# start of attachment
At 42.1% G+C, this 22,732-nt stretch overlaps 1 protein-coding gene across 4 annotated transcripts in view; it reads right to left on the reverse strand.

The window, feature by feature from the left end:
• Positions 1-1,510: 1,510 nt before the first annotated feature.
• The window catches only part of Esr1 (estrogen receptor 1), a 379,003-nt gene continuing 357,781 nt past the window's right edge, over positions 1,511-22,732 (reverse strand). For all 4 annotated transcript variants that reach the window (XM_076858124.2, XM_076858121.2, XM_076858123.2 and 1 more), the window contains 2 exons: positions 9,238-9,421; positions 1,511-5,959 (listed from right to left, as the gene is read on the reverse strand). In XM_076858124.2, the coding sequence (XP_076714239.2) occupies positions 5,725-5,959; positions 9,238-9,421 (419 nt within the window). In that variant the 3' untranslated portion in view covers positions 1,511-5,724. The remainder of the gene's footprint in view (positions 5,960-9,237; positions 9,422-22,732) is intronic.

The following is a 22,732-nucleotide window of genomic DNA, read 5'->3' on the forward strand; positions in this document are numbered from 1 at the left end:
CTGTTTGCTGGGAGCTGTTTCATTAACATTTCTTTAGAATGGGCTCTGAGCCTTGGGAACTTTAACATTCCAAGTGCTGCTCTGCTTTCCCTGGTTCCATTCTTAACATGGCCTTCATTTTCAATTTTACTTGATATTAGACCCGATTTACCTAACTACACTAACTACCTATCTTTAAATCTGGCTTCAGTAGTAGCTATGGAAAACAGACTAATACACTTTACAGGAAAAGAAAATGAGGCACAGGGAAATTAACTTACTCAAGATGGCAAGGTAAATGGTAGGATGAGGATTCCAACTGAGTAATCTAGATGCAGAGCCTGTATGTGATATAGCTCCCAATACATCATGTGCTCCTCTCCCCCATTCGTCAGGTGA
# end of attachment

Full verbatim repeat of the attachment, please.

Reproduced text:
At 42.1% G+C, this 22,732-nt stretch overlaps 1 protein-coding gene across 4 annotated transcripts in view; it reads right to left on the reverse strand.

The window, feature by feature from the left end:
• Positions 1-1,510: 1,510 nt before the first annotated feature.
• The window catches only part of Esr1 (estrogen receptor 1), a 379,003-nt gene continuing 357,781 nt past the window's right edge, over positions 1,511-22,732 (reverse strand). For all 4 annotated transcript variants that reach the window (XM_076858124.2, XM_076858121.2, XM_076858123.2 and 1 more), the window contains 2 exons: positions 9,238-9,421; positions 1,511-5,959 (listed from right to left, as the gene is read on the reverse strand). In XM_076858124.2, the coding sequence (XP_076714239.2) occupies positions 5,725-5,959; positions 9,238-9,421 (419 nt within the window). In that variant the 3' untranslated portion in view covers positions 1,511-5,724. The remainder of the gene's footprint in view (positions 5,960-9,237; positions 9,422-22,732) is intronic.

The following is a 22,732-nucleotide window of genomic DNA, read 5'->3' on the forward strand; positions in this document are numbered from 1 at the left end:
CTGTTTGCTGGGAGCTGTTTCATTAACATTTCTTTAGAATGGGCTCTGAGCCTTGGGAACTTTAACATTCCAAGTGCTGCTCTGCTTTCCCTGGTTCCATTCTTAACATGGCCTTCATTTTCAATTTTACTTGATATTAGACCCGATTTACCTAACTACACTAACTACCTATCTTTAAATCTGGCTTCAGTAGTAGCTATGGAAAACAGACTAATACACTTTACAGGAAAAGAAAATGAGGCACAGGGAAATTAACTTACTCAAGATGGCAAGGTAAATGGTAGGATGAGGATTCCAACTGAGTAATCTAGATGCAGAGCCTGTATGTGATATAGCTCCCAATACATCATGTGCTCCTCTCCCCCATTCGTCAGGTGA